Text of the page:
But the videotaping may not have actually stopped in 2002. The New York Times reports today that "a lawyer representing a former prisoner," the prisoner saw cameras in interrogation rooms after 2002":

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The Real Reason Trent Lott Is Leaving Early

This post, written by Matt Corley, originally appeared on Think Progress

Earlier today, news broke that Senate Minority Whip Trent Lott (R-MS) intends "to resign his seat before the end of the year." Lott will explain his plans in two news conferences in his home state of Mississippi later today.

Though the reasons for Lott's resignation are still unknown, a "congressional official" told the AP that "there is nothing amiss with Lott's health" and that "the senator has 'other opportunities' he plans to pursue." NBC News reports that Lott's "other opportunities" involve joining the "lucrative world of lobbying Congress" before "tougher restrictions in a new lobbying law" take effect:
While the exactly reason Lott is stepping down before he finishes his term is unknown, the general speculation is that a quick departure immunizes Lott against tougher restrictions in a new lobbying law that takes effect at the end of the year. That law would require Senators to wait two-years before entering the lucrative world of lobbying Congress.
"A Lott friend" confirmed to the Politico that the new lobbying law is "a factor in the timing" of his resignation.

Lott, whose son is a lobbyist, was part of a small bloc of conservatives who voted against the ethics reform bill in August that included the two-year revolving door ban. His vote reflected his longtime position as an opponent of lobbying reform. Here are a few more examples of Lott's defense of his potential, soon-to-be job:
- In Jan. 2006, Lott praised "the practice of secretly inserting special projects into spending bills at the behest of lobbyists," calling it "an effective way for Congress to address a problem or need back home."
- In Feb. 2006, Lott derided the effort to fix lobbying loopholes after the Jack Abramoff scandal as "the usual over reaction that we see happen quite often in Washington."
- In March 2006, Lott voted against establishing a Senate Office of Public Integrity.
- In March 2006, when Congress sought to ban free meals from lobbyists, Lott defended the free meals, saying a ban would imply "that we can be had for the price of a lunch or dinner."

Why Do Republicans Hate Cancer Survivors?

This post, written by Matt Corley, originally appeared on Think Progress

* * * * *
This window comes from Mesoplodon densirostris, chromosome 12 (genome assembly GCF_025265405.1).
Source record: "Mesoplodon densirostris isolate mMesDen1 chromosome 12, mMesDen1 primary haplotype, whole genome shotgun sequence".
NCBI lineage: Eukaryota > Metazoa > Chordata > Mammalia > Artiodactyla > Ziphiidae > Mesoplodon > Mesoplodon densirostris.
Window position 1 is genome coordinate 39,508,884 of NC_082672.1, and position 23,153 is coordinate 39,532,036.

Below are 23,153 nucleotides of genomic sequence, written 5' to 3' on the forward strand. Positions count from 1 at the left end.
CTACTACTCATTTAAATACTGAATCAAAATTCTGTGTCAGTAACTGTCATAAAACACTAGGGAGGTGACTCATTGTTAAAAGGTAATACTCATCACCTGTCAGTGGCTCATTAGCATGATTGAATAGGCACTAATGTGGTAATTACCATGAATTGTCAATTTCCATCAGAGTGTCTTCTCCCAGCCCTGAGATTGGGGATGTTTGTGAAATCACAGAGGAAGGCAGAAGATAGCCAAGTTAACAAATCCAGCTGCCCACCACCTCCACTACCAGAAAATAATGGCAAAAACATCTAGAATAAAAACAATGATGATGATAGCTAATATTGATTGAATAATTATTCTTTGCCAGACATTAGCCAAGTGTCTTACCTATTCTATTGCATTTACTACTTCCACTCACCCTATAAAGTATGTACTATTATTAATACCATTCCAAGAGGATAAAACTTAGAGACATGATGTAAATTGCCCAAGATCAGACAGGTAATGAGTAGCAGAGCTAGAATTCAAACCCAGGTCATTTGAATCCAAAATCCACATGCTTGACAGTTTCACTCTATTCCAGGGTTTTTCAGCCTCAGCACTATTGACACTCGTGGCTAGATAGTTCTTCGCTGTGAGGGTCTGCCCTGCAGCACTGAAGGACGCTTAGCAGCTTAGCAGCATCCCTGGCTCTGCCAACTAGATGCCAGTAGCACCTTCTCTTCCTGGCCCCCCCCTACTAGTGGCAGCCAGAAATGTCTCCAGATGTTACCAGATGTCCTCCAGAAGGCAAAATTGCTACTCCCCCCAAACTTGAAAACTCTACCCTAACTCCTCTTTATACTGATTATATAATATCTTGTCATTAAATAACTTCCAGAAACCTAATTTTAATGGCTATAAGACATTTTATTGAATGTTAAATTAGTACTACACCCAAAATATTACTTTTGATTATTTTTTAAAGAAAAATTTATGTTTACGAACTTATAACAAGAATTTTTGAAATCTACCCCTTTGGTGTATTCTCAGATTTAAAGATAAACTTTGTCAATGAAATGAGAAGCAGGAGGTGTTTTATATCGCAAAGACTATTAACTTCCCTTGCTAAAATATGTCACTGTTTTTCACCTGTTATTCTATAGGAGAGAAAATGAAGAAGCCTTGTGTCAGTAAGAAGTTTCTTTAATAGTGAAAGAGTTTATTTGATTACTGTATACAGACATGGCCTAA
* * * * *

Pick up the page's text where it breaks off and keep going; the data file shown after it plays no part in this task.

Last month, former New York City Mayor Rudy Giuliani began running radio ads in which he used his experience as a survivor of prostate cancer to bash government provided universal health care plans. Using misleading statistics, Giuliani claimed that if he had gotten the disease in a country with government-based health care, "chances of surviving" would have been much slimmer:
I had prostate cancer, five, six years ago. My chance of surviving prostate cancer, and thank God I was cured of it, in the United States: 82 percent. My chances of surviving prostate cancer in England: only 44 percent under socialized medicine.
Giuliani says he prefers a "free market" approach that uses tax incentives to encourage Americans to enroll in private health plans. But, as the Los Angeles Times reports today, Giuliani's plan would be unlikely to cover cancer survivors such as himself:
But under the plans all three have put forward, cancer survivors such as themselves could not be sure of getting coverage -- especially if they were not already covered by a government or job-related plan and had to seek insurance as individuals.
"Unless it's in a state that has very strong consumer protections, they would likely be denied coverage," said economist Paul Fronstin of the Employee Benefit Research Institute, who has reviewed the candidates' proposals. "People with preexisting conditions would not be able to get coverage or would not be able to afford it."
Along with Giuliani, the plans of Sen. John McCain (R-AZ) and former Sen. Fred Thompson (R-TN), who also are both survivors of cancer, would likely exclude Americans such as themselves.

According to experts who spoke to the LA Times, it will take 5-10 years for insurance companies to consider providing coverage to cancer survivors. For example, a prostate cancer survivor like Giuliani "could be covered after five years of being cancer-free, at a 40% higher premium" -- five years that is, if they had a "less severe form of the disease."

Lynne Cheney Visits Country Club With Racist Reputation

This post, written by Matt Corley, originally appeared on Think Progress

Last Friday, around the time her husband was giving a speech in Dallas, Lynne Cheney "made a visit to the Dallas Country Club for a signing event to promote her new memoir, Blue Skies, No Fences." The club, which was founded in 1896, is a "haven for whites" and bills itself as a "traditional," "family oriented social club."

It also didn't have any African-American members until at least as recently as June 2007.

In February 2007, controversy erupted in the Dallas Mayoral race after it was reported that two of the candidates were members of the club, which at the time had no black members and was in the process of rejecting former Clinton administration USEC board member Kneeland Youngblood: